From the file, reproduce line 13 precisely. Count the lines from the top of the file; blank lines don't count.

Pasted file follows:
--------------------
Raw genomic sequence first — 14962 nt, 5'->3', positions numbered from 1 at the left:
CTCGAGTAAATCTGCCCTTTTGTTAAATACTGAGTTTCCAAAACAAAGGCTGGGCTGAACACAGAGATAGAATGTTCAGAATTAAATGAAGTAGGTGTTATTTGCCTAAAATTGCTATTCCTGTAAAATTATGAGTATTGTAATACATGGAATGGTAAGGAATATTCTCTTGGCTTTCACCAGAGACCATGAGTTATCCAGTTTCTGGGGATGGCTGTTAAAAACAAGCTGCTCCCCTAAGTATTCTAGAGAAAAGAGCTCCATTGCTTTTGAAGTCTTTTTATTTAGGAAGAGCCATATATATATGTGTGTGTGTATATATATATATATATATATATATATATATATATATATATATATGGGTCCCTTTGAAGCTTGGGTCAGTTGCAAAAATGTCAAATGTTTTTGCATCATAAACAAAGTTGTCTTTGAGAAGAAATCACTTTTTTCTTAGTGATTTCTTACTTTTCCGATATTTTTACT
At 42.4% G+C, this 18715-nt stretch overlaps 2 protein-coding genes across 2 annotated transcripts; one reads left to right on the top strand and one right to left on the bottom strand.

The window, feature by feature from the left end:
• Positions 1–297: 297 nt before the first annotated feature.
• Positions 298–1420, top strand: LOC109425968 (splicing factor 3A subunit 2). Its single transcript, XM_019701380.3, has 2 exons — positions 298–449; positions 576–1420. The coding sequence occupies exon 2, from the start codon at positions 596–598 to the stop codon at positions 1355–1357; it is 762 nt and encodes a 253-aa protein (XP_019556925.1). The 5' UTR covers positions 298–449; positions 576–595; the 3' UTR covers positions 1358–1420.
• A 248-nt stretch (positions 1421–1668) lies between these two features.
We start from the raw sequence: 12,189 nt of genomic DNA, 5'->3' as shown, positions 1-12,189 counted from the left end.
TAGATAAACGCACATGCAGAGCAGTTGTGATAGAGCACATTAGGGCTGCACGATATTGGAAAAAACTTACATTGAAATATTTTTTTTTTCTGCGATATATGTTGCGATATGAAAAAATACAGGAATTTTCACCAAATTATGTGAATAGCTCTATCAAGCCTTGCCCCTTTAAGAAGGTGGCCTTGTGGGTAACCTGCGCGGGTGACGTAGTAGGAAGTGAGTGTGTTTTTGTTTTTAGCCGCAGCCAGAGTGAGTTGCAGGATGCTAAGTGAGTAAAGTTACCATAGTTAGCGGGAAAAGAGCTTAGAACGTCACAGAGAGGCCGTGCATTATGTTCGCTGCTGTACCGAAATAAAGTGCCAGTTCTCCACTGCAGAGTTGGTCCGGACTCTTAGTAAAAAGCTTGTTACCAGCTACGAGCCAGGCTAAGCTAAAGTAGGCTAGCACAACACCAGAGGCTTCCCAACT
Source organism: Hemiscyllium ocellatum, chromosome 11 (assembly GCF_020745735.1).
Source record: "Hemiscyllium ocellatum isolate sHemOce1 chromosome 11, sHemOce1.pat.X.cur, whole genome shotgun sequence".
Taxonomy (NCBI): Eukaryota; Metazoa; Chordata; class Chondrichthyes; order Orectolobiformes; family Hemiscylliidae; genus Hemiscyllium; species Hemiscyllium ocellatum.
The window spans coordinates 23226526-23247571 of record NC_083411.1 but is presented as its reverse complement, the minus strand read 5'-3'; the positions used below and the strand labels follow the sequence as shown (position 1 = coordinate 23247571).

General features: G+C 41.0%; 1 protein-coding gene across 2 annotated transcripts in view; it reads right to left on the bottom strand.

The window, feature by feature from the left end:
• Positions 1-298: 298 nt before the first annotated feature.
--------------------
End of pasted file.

The window spans coordinates 23226526-23247571 of record NC_083411.1 but is presented as its reverse complement, the minus strand read 5'-3'; the positions used below and the strand labels follow the sequence as shown (position 1 = coordinate 23247571).